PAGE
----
After initiating the Zero Waste project, Deer Park began analyzing other local ecological issues. As with other parts of India, chemical farming has become the most common local practice, while traditional seeds are disappearing. Most of the grains and vegetables available in our local markets are transported from large-scale commercial farms in other parts of India or abroad. In order to promote local food and sustainable agriculture, Deer Park has started small scale interventions through processes like providing a local market for organic food and conducting community-based participatory dialogues on biodiversity issues, food security and livelihood with local farmers. With the support and guidance of individuals and organizations experienced in issues of preservation of traditional wisdom, ecology, agriculture and sustainable livelihoods, we hope to continue this process.
In May 2007, Deer Park co-hosted a Bio-Diversity Meeting with two renowned environmental organizations, Kalpavriksh (from New Delhi) and Grain (from Spain). This meeting brought together over 30 farmers and ecologists from various non-profit organizations of North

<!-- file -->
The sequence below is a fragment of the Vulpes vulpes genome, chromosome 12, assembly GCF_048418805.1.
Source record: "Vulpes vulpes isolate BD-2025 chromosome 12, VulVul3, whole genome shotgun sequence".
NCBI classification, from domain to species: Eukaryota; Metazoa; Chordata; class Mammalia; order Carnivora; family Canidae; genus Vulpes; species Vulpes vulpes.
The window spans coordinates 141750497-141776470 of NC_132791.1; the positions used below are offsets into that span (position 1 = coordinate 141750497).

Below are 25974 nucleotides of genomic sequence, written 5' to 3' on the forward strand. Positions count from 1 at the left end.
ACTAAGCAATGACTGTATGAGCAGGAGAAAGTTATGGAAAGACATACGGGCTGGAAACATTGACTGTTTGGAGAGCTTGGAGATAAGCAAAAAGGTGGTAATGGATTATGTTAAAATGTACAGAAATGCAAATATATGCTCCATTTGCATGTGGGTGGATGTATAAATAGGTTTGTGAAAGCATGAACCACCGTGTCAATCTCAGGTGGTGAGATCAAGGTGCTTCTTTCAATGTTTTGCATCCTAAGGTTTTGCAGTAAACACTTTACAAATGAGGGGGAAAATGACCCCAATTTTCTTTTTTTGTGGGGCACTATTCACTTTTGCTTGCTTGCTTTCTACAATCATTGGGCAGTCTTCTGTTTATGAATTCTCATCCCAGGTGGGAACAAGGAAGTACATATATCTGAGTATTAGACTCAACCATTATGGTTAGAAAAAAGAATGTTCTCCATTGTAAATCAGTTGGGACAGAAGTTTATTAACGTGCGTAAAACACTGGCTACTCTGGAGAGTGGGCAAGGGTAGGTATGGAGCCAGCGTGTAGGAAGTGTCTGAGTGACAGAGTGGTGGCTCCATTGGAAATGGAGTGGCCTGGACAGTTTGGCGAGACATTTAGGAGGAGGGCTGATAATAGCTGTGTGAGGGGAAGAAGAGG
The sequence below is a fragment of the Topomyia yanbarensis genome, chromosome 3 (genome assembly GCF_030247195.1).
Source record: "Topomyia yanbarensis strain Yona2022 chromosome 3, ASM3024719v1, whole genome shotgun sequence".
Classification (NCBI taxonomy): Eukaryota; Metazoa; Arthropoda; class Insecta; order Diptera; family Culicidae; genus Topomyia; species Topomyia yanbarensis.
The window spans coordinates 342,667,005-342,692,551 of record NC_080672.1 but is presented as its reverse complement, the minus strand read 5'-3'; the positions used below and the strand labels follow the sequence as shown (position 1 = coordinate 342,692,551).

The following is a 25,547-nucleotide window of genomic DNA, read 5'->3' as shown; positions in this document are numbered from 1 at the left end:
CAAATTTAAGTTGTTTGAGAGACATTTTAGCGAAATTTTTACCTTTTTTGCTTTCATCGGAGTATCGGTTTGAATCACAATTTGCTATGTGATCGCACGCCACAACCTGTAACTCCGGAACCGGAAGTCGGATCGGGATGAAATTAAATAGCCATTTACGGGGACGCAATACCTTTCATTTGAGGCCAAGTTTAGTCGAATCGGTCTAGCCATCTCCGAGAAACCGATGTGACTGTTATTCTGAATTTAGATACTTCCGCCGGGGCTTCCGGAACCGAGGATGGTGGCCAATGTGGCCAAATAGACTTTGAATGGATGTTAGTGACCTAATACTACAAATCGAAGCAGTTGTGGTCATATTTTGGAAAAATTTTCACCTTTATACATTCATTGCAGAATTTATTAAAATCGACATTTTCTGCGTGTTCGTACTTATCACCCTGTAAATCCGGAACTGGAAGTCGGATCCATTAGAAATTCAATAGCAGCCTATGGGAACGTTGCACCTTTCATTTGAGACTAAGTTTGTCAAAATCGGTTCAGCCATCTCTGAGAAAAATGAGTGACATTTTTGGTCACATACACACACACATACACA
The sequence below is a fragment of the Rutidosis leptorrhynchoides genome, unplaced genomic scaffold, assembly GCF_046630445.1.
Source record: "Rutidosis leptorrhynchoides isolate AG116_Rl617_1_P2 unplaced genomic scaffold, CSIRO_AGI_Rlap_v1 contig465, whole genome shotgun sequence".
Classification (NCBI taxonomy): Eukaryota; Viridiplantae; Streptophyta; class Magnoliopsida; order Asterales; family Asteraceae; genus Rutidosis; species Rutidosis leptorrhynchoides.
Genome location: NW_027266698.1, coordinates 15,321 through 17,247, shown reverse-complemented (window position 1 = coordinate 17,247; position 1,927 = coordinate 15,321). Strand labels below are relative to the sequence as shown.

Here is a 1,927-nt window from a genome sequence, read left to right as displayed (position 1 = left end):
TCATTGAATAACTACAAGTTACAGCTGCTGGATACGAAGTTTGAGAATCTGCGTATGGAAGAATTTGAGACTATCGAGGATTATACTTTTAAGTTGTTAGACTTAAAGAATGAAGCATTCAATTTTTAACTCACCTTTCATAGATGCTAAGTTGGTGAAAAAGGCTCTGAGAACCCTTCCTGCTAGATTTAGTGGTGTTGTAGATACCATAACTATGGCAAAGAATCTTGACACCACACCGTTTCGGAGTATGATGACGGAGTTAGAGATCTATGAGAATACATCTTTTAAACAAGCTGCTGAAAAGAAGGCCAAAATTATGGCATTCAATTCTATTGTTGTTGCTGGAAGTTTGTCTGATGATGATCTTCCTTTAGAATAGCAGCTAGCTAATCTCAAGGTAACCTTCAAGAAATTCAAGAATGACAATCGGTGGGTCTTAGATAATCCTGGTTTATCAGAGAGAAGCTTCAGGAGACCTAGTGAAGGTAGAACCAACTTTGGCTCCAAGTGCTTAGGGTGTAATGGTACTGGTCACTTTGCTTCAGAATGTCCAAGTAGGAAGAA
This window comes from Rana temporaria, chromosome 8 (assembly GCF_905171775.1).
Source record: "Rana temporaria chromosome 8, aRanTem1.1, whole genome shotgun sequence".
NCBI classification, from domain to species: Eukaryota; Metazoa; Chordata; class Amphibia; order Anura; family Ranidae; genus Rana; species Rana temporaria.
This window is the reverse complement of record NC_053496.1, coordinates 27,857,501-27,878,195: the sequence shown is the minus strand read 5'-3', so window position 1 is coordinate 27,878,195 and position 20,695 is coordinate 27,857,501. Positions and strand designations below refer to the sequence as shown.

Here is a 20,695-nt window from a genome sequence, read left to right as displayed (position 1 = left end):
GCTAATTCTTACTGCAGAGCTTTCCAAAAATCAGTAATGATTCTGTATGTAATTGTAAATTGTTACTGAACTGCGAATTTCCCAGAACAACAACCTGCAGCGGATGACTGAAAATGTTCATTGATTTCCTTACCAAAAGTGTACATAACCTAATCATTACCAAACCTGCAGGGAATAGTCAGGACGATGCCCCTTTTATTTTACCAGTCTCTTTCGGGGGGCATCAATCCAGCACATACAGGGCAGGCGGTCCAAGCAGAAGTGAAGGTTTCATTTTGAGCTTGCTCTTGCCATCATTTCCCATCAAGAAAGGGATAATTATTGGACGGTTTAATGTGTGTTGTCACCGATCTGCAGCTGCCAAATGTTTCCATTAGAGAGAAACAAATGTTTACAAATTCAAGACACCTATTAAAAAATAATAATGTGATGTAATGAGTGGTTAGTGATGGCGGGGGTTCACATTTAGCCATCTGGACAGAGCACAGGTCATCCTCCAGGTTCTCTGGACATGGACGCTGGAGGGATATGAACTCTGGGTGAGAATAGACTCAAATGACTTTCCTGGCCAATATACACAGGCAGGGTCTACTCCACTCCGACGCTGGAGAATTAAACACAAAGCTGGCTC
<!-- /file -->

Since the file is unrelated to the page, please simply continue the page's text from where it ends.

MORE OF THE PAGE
In October 2008, Deer Park hosted a 2-day Organic Farming Meeting. The workshop, led by P.V. Satheesh of the Deccan Development Society, was attended by some 35 farmers from the local area, as well as the Kullu and Punjab regions. Participants discussed how to restore biodiversity and maximize local resources through a return to traditional farming practices. They also learned about practical methods for saving seeds and organic alternatives to chemical fertilizers and pesticides.
Deer Park also tries to use sustainable agriculture practices in our own organic garden, which supplies many of the vegetables used by our campus kitchen. Starting from December 2009, with the help of an American permaculturalist, we will be expanding the garden to include various indigenous plants and medicinal herbs. This model garden will be used to introduce these plants and their properties to local people, who in recent years have largely switched to monoculture of non-indigenous plants.